Care for frail seniors: how one nurse changed the system

Fraser Northwest division and Fraser Health partnership

The willingness of health care partners to take a risk and venture outside the box is improving the lives of patients and providers in the Fraser Health region and changing the health care system.

In the fall of 2015, the Fraser Northwest (FNW) Division of Family Practice—which represents approximately 225 family doctors in the communities of Port Coquitlam, Port Moody, and New Westminster—hired “Nurse Debbie” to support family physicians in the care of homebound frail elderly patients. Family doctors needed more support and services for frail elderly patients who were unnecessarily ending up in the emergency room (ER).

primary care teams
keep frail elderly
patients out of the ER

By working together with Nurse Debbie, family doctors were instead able to extend primary care services into patients’ homes to ensure they were getting the care they needed quickly when a health issue emerged or before problems developed. The nurse provided hands-on care and case management as well as coordination of necessary community services.

In one year (January 2016 to December 2016) Debbie saw 469 patients in their homes and prevented more than 500 patient visits to the ER and thousands of patient bed days, saving an estimated $3.1 million in health care costs.1

Inspired by these results, variations of what has become known as the “Nurse Debbie” model — which aligns community primary care nurses with physicians and primary care practices — are now spreading to other communities across the Fraser Health region.

It is shifting the way family doctors care for homebound frail elderly patients. Before “Nurse Debbie,” family doctors caring for patients living in the community with complex medical conditions and mobility issues faced significant challenges.

“In terms of accessing support and services for patients and caregivers, it was really a feeling of helplessness,” explains Dr Paras Mehta. “I would send off a referral, there would be a long lag time, and I would have no idea about what happened or if services were put in place,” he recalls.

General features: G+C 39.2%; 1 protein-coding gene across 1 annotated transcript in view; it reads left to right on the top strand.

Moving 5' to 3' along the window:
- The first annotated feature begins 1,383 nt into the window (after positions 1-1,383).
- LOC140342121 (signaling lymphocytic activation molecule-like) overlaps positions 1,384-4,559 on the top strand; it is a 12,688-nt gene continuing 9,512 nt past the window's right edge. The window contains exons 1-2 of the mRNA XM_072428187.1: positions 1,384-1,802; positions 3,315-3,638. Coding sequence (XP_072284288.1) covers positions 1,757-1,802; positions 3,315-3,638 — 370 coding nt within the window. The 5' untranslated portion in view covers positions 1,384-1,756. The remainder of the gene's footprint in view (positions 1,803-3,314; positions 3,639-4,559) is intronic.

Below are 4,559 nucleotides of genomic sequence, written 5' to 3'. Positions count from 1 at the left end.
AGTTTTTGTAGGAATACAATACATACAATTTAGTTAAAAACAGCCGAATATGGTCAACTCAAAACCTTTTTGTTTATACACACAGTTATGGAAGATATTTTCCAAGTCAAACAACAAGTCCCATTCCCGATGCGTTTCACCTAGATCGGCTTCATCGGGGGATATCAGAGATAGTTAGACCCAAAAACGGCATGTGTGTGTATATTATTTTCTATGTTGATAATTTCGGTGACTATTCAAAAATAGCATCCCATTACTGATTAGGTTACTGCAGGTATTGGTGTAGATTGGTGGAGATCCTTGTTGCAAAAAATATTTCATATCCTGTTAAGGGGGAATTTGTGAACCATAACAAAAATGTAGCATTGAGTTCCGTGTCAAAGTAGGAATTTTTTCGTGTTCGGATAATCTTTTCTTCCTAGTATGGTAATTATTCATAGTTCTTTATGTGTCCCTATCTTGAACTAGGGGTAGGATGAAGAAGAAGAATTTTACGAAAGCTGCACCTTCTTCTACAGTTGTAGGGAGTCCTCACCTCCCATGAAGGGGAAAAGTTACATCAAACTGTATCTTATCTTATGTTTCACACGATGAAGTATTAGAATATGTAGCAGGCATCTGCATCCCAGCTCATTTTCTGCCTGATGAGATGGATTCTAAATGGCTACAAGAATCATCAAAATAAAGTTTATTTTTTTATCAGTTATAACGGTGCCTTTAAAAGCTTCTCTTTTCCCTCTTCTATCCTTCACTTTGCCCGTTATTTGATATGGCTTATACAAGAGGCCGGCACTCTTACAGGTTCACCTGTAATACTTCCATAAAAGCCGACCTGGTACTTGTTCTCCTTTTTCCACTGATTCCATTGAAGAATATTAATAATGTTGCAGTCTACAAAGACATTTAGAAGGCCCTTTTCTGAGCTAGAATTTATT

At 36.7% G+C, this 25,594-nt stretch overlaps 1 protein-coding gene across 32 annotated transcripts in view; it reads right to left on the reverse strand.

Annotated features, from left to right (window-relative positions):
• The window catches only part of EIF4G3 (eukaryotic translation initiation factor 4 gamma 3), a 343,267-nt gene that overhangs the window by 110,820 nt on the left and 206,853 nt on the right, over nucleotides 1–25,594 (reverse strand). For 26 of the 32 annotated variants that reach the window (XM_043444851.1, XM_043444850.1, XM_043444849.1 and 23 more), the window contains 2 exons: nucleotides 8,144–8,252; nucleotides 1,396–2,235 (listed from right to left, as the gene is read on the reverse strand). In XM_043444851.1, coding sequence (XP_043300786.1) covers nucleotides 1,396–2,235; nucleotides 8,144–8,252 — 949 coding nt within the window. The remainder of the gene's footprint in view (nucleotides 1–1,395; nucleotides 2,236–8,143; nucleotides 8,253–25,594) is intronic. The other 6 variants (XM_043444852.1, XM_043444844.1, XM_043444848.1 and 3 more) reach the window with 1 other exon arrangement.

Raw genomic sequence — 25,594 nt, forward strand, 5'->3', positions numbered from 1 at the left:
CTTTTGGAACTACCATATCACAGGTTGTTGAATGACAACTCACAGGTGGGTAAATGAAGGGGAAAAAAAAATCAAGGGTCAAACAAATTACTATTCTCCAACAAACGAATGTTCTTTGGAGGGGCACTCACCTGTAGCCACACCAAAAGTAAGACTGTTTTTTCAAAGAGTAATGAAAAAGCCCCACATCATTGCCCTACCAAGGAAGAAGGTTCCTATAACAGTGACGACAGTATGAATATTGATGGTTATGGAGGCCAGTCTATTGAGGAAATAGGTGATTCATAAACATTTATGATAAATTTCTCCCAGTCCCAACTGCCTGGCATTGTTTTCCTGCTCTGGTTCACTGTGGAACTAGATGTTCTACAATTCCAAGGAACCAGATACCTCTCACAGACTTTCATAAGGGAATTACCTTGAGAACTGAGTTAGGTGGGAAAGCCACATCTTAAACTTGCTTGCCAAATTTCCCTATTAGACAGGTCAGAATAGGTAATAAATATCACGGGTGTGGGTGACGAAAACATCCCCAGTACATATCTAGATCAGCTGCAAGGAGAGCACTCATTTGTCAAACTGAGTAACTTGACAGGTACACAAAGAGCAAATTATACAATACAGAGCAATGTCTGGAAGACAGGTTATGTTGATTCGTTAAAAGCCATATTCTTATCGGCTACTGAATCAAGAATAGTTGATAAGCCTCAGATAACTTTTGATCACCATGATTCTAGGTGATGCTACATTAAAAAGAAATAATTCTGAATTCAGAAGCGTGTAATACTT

“If something acute happened at home and my patients couldn’t come in to see me, I would have no choice but to tell them to go to the ER. For a frail elderly person that is a terrible place to be.”

“Physicians felt there was so much more they could do,” says Kristan Ash, Executive Director for the FNW Division. She explains that the Division funded a nurse (Debbie) and engaged family doctors to try a new approach to care for their frail elderly patients. To start, Debbie met with different doctors to look at their panels and identify suitable patients.

Ash notes that the process was not always smooth. “We were willing to take steps forward and then step back and say, ‘Okay, that didn’t work; let’s course correct.’”

Under the direction of the family doctor, and as an extension of the doctor’s office, the nurse began providing care for patients in their homes. “After we started seeing the benefits, referrals came fast and furious from those initial physicians,” says Ash.

Then in 2016, an unexpected opportunity for partnership emerged. Fraser Health restructured and the new Executive Director for health services in the geographic region2 —Lisa Zetes-Zanatta—met with the Division’s physician leaders. Intrigued by the Nurse Debbie model, she looked at the health authority’s community-based Home Health services for opportunities.

“Nurse Debbie was seeing seven patients a day and doing hands-on nursing. However, our case managers and home health nurses were bogged down with a lot of administrative functions and paperwork so were unable to see as many patients.”

“We wanted to find a way to move to a new structure—to integrate the Nurse Debbie model of care into our everyday operations. So Fraser Health hired Debbie. And because the data was showing huge system savings, I was able to make the case to hire two more nurses to do what Debbie does.”

To enable the shift, the health authority established a support team to streamline assessments and paperwork that were previously assigned to the case managers and nurses, and to create more efficient connections to patient supports in the Home Health network. The support team includes three licensed practical nurses (LPNs) who provide assessments; clerical support staff who manage scheduling; and two social workers who are available when needed.

Zetes-Zanatta plans to have 13 primary care nurses in place in the geographic region by the end of 2018. Each will see five to seven patients a day, depending on complexity, and carry a panel of about 100 patients: half who need long-term case management services, and half who need earlier intervention for issues identified by the family doctor. “We are actually seeing patients before they are in crisis,” says Zetes-Zanatta.

Every physician approached has agreed to participate because the impact has been so positive. So what’s the landscape like for a physician in the new Nurse Debbie world?

“I have trust in a nurse,” says Dr Mehta. “I get a note back about what’s going on with the patient. A patient can call her directly if needed. When patients are discharged from the hospital and I’m not able to see them right away, she can touch base.”

“Ultimately there’s a sense of ease for myself as a provider and for my patients and their caregivers. I know that my patients are getting the services that they need in a timely way. There will be a quick response and no trip to emergency.”

1 Fraser Health Authority comparison of pre-nurse patient baseline acute care utilization data for 365 days with post-intervention data collected for the period January 1 to December 31, 2016

2 Lisa Zetes-Zanatta: Executive director of Eagle Ridge Hospital, Tri-Cities and New Westminster Health Services, Regional centralized home health and the Home Health Network.